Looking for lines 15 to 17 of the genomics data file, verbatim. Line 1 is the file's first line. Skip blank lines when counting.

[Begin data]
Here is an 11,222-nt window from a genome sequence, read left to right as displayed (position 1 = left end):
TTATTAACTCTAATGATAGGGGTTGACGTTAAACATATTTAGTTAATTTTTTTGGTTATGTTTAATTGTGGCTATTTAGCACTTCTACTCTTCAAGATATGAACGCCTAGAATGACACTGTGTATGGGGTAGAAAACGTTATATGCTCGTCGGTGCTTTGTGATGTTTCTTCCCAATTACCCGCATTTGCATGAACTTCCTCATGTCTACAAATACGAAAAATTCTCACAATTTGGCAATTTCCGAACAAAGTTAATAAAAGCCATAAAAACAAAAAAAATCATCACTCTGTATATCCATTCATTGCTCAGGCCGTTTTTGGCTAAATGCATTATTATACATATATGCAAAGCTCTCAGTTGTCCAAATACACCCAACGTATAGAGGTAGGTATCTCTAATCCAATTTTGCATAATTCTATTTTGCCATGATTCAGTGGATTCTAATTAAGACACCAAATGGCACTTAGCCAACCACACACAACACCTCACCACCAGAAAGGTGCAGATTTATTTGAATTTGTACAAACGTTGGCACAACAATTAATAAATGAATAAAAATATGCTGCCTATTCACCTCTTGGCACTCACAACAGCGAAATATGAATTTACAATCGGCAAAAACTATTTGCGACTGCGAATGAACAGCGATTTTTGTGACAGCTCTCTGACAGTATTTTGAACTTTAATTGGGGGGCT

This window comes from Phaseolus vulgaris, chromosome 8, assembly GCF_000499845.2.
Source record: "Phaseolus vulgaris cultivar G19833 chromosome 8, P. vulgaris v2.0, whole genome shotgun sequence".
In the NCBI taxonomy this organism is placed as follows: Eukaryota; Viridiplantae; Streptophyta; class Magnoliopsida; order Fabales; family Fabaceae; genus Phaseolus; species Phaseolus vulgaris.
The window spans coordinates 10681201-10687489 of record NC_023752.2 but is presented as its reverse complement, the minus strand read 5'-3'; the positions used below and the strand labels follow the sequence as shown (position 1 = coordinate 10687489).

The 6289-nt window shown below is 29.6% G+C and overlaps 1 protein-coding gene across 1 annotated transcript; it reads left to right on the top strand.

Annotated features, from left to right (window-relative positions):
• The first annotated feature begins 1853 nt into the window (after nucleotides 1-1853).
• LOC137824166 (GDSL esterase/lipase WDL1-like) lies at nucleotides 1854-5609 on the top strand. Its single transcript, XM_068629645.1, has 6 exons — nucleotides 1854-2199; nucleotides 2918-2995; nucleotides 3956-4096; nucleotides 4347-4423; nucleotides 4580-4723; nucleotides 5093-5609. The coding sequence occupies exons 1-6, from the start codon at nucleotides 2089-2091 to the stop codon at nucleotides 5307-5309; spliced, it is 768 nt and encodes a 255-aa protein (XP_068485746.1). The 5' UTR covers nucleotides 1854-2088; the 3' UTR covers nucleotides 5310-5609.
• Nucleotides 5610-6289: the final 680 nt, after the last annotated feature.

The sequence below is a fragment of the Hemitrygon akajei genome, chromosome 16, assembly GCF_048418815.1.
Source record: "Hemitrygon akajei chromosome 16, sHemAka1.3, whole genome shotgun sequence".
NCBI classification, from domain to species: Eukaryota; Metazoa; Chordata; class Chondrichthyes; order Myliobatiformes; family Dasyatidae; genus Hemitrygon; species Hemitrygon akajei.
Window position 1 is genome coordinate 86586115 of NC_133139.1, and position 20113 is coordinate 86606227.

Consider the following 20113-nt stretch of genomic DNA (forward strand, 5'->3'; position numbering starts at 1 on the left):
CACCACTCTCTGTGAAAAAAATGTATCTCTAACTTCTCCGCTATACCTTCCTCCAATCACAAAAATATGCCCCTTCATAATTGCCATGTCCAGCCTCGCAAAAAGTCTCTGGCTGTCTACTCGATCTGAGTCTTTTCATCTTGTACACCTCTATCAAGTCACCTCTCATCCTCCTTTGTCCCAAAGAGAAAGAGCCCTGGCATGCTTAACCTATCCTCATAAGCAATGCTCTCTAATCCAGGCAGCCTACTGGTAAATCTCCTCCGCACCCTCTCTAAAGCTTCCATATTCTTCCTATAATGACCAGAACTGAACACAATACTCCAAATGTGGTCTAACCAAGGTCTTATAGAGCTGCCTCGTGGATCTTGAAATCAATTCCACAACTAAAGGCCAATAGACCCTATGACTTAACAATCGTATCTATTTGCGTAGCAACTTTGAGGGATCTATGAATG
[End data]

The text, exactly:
Window position 1 is genome coordinate 86586115 of NC_133139.1, and position 20113 is coordinate 86606227.

Consider the following 20113-nt stretch of genomic DNA (forward strand, 5'->3'; position numbering starts at 1 on the left):
CACCACTCTCTGTGAAAAAAATGTATCTCTAACTTCTCCGCTATACCTTCCTCCAATCACAAAAATATGCCCCTTCATAATTGCCATGTCCAGCCTCGCAAAAAGTCTCTGGCTGTCTACTCGATCTGAGTCTTTTCATCTTGTACACCTCTATCAAGTCACCTCTCATCCTCCTTTGTCCCAAAGAGAAAGAGCCCTGGCATGCTTAACCTATCCTCATAAGCAATGCTCTCTAATCCAGGCAGCCTACTGGTAAATCTCCTCCGCACCCTCTCTAAAGCTTCCATATTCTTCCTATAATGACCAGAACTGAACACAATACTCCAAATGTGGTCTAACCAAGGTCTTATAGAGCTGCCTCGTGGATCTTGAAATCAATTCCACAACTAAAGGCCAATAGACCCTATGACTTAACAATCGTATCTATTTGCGTAGCAACTTTGAGGGATCTATGAATG